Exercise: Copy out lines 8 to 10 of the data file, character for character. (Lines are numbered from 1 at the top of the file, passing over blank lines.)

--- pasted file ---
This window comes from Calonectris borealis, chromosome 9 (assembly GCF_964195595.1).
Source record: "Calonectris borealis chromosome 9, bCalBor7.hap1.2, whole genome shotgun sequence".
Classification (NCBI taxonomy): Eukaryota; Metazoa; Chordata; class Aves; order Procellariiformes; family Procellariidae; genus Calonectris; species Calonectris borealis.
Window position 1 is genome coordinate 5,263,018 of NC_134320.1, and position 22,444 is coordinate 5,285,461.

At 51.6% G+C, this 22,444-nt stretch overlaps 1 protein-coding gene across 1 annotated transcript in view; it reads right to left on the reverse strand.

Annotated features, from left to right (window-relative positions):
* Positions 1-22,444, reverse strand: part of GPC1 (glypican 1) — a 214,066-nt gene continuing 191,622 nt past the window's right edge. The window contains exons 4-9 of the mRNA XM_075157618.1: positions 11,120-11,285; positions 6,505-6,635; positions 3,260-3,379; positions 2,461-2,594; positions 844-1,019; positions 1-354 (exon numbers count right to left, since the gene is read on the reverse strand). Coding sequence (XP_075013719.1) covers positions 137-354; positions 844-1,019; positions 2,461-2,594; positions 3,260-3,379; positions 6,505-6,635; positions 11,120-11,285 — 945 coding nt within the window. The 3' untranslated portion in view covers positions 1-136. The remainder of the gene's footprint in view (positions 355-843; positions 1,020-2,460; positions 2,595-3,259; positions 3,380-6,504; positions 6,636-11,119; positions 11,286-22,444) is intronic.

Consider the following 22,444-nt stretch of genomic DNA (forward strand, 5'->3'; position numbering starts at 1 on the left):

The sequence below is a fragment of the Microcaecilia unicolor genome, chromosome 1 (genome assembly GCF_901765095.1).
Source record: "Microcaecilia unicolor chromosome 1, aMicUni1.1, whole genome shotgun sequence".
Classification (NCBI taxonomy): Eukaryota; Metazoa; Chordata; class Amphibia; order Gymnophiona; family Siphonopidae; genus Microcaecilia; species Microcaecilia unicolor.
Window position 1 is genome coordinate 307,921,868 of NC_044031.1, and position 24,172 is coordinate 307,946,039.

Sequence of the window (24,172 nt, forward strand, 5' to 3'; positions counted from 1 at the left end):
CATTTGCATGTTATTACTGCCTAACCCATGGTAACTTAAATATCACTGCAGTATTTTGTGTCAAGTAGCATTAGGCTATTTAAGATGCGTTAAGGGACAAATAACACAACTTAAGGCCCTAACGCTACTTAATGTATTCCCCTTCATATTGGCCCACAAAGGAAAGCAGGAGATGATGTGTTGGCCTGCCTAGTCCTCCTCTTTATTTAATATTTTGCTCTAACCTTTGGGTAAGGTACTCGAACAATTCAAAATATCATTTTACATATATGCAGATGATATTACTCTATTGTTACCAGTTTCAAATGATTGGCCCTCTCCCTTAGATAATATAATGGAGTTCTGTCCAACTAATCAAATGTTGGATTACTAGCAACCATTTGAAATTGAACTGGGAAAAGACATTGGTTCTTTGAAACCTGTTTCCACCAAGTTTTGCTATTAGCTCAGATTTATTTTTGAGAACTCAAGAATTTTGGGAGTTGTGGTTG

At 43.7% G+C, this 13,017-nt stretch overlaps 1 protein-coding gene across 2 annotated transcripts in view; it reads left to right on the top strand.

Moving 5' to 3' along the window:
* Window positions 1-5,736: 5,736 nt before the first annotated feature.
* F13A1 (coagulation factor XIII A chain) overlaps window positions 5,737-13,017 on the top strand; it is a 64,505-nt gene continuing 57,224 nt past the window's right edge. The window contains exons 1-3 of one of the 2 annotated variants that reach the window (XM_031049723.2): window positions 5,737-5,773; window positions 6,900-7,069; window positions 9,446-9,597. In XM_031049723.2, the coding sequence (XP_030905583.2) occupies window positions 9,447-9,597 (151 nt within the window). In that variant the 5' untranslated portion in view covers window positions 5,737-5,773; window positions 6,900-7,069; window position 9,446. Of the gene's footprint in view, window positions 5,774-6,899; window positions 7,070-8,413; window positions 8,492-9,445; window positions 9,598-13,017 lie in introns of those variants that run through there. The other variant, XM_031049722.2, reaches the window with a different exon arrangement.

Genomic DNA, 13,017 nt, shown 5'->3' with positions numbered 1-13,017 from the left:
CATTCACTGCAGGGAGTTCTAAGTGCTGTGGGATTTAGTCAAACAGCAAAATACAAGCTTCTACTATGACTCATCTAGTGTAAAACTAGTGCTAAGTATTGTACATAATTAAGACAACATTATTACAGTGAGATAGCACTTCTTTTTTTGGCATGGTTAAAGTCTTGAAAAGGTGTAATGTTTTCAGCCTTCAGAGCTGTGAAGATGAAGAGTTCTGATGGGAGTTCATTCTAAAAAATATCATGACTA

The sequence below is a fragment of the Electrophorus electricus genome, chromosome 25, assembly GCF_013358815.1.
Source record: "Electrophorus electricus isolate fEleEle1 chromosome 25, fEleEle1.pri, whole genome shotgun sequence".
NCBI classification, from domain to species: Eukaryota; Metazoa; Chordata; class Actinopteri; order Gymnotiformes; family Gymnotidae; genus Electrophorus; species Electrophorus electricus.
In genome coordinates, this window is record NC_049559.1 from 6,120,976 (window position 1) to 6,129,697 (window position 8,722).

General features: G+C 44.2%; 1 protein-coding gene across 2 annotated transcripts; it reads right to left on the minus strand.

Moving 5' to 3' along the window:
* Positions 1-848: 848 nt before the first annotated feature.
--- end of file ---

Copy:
Consider the following 22,444-nt stretch of genomic DNA (forward strand, 5'->3'; position numbering starts at 1 on the left):

The sequence below is a fragment of the Microcaecilia unicolor genome, chromosome 1 (genome assembly GCF_901765095.1).
Source record: "Microcaecilia unicolor chromosome 1, aMicUni1.1, whole genome shotgun sequence".